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As I read through the Christmas story in Luke 1 & 2 again on Monday. The story of Zechariah the high priest caught my attention. He was an old man. Both he and Elizabeth were well beyond their childbearing years. Gabriel, the Angel of the Lord, appeared to him as he burned incense the temple. He announced to Zechariah that his wife would give birth to a son, whom we know would grow up to be John the Baptist, the last prophet and forerunner of Jesus.

Although Zechariah was known as a righteous man, he was filled with unbelief when he heard this news and stated it honestly: “How can I be sure of this? I am an old man and my wife is well along in years.”

These words reminded me of a line I love in a Toby Keith song, “I ain’t as good as I once was.” It’s a lament that resonates with me more with each passing year and I have all the typical aches and pains associated with aging to prove it. Even as I type I’m literally, painfully, aware that my hands don’t work as good as they once did.

Zechariah’s unbelief didn’t disqualify him from serving God’s purpose, but it did silence him until the moment Elizabeth gave birth. God took away his voice for a season so that he’d have no choice other than to be still and listen. Gabriel’s news was really good news for Zechariah and Zechariah’s story is good news for me. No matter how old we get we are never beyond God’s reach to use us, often in ways we never expected. And I need to be reminded that faith sometimes looks like being quiet and listening.

Jim Mckee – Pastor 

Waiting for my Delivery

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Just one more gift. That’s all I’m waiting for. I ordered it so that it would arrive by Christmas, but its not here yet. The confirmation email says it will arrive by 12/24, but every day that passes I begin to doubt.  I keep clicking on the tracking number hoping that I will see those three little words “out for delivery”. I pause at the sound of every passing truck, hoping that my awaited package will arrive. It’s December 23 – Only 2 days left for it to arrive. Waiting is hard.

In Luke 2, we meet Simeon. A devout and righteous man who was told by the Holy Spirit that he would not die before he saw the promised Messiah. We don’t know how long he waited, but it appears it was a long time. But one day when led to the Temple by the Spirit, Simeon met a young couple who had brought with them their new born son. Simeon knew this was the one. The one he had waited for.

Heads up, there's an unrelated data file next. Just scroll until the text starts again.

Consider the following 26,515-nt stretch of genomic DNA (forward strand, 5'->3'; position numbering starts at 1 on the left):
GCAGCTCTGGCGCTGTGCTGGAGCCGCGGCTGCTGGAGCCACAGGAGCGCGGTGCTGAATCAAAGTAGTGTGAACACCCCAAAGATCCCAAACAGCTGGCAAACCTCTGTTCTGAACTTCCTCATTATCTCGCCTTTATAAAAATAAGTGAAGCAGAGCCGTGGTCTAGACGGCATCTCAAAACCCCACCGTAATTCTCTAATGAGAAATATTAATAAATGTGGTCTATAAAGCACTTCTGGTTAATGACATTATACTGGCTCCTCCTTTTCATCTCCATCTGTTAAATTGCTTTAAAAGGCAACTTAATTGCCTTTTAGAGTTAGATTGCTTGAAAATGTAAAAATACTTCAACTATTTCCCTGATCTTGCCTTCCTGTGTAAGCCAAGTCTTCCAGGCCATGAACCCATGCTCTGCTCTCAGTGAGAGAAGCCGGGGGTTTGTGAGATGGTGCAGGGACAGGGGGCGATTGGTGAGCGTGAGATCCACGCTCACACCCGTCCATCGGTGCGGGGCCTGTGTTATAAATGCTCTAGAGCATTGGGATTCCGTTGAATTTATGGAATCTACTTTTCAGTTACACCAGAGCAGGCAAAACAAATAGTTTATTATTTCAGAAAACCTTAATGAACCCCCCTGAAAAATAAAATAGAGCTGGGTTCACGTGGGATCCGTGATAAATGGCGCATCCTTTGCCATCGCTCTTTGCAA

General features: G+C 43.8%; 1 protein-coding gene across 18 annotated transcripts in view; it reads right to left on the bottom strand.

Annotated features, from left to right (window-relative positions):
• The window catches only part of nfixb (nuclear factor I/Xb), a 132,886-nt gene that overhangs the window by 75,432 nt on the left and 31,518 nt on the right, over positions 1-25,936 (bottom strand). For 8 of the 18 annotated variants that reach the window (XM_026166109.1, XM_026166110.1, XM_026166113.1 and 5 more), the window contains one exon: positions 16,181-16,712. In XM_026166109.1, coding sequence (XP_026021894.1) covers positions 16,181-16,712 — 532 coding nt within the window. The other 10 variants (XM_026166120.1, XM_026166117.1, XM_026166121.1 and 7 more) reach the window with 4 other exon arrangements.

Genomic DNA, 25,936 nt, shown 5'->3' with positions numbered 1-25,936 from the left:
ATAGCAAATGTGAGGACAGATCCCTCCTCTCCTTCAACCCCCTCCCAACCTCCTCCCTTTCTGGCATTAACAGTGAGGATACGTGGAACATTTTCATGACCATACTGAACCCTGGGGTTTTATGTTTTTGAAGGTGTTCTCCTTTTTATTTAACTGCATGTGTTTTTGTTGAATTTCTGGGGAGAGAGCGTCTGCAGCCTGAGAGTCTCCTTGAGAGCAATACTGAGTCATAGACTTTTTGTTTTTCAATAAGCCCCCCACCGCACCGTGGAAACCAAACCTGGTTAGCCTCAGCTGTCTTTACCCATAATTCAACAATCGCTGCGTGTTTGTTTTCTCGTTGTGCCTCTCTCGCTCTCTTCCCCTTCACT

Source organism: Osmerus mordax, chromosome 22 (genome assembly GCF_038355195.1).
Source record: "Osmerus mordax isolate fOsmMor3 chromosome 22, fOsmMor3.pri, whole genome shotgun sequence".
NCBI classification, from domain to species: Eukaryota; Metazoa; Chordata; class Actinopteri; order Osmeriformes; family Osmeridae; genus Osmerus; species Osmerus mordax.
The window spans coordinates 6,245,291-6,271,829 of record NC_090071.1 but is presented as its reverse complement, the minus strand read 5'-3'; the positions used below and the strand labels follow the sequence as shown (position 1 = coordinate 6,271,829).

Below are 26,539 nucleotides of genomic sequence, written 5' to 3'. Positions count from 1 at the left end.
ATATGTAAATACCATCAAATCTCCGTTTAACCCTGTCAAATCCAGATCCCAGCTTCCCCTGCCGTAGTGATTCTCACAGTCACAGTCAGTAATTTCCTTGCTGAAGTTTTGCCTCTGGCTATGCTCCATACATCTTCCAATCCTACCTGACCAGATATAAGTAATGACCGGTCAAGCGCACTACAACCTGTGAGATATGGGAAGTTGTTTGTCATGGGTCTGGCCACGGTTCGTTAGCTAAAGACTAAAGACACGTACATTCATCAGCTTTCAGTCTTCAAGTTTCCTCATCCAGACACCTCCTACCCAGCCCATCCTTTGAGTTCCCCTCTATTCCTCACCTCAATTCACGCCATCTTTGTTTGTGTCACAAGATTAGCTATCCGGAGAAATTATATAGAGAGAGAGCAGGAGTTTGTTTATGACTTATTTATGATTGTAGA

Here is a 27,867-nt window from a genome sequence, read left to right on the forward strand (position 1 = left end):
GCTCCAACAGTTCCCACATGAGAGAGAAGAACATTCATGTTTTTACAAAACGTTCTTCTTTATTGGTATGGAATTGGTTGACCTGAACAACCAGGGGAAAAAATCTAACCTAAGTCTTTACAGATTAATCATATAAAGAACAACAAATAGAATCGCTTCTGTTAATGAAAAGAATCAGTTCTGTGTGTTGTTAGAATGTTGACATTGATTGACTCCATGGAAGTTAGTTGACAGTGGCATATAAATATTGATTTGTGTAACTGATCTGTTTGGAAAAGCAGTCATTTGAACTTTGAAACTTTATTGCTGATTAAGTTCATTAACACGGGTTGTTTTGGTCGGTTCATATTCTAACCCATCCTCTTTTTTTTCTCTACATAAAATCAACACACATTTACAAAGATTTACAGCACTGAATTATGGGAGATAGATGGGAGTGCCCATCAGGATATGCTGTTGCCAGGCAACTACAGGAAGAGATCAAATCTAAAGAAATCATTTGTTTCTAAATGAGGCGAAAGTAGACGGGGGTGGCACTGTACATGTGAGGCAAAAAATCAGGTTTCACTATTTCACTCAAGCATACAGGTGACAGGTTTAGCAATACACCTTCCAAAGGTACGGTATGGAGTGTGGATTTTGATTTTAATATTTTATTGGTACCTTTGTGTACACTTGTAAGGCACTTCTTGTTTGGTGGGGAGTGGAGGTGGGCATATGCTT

Simeon faithfully believed that that which was promised would come. A Messiah, promised deliverance and salvation. He rejoiced and blessed the child saying:

“Lord, now you are letting your servant depart in peace, according to your word; for my eyes have seen your salvation 31 that you have prepared in the presence of all peoples, a light for revelation to the Gentiles, and for glory to your people Israel.” (Luke 2:29-32)

What have you been waiting for this year?

A restored relationship?

Physical or emotional healing?

A new job?

Getting out of debt?

finishing school?

pregnancy?

As you wait, rest in the promise of God’s salvation. Rest knowing that our Emmanuel, (God with us) is here. Rest in the truth that our Prince of Peace sustains us. Rest knowing that the end of the story has been written. God’s timing isn’t always our timing, but His timing is always perfect.

Wait is that a UPS truck I hear?

Steve Dallwig

A Very Nice Nativity

IMG_2965I had a long day at work and when I walked in the house and saw that my husband had put the lights and decorations on the tree that we had chosen with the kids this past weekend, I was overcome with thankfulness. There was so much that I needed to do before Friday when Han would be bringing her college friends home for a Christmas sleepover and Joe had just done a huge job on my list! It was an enormous surprise and relief.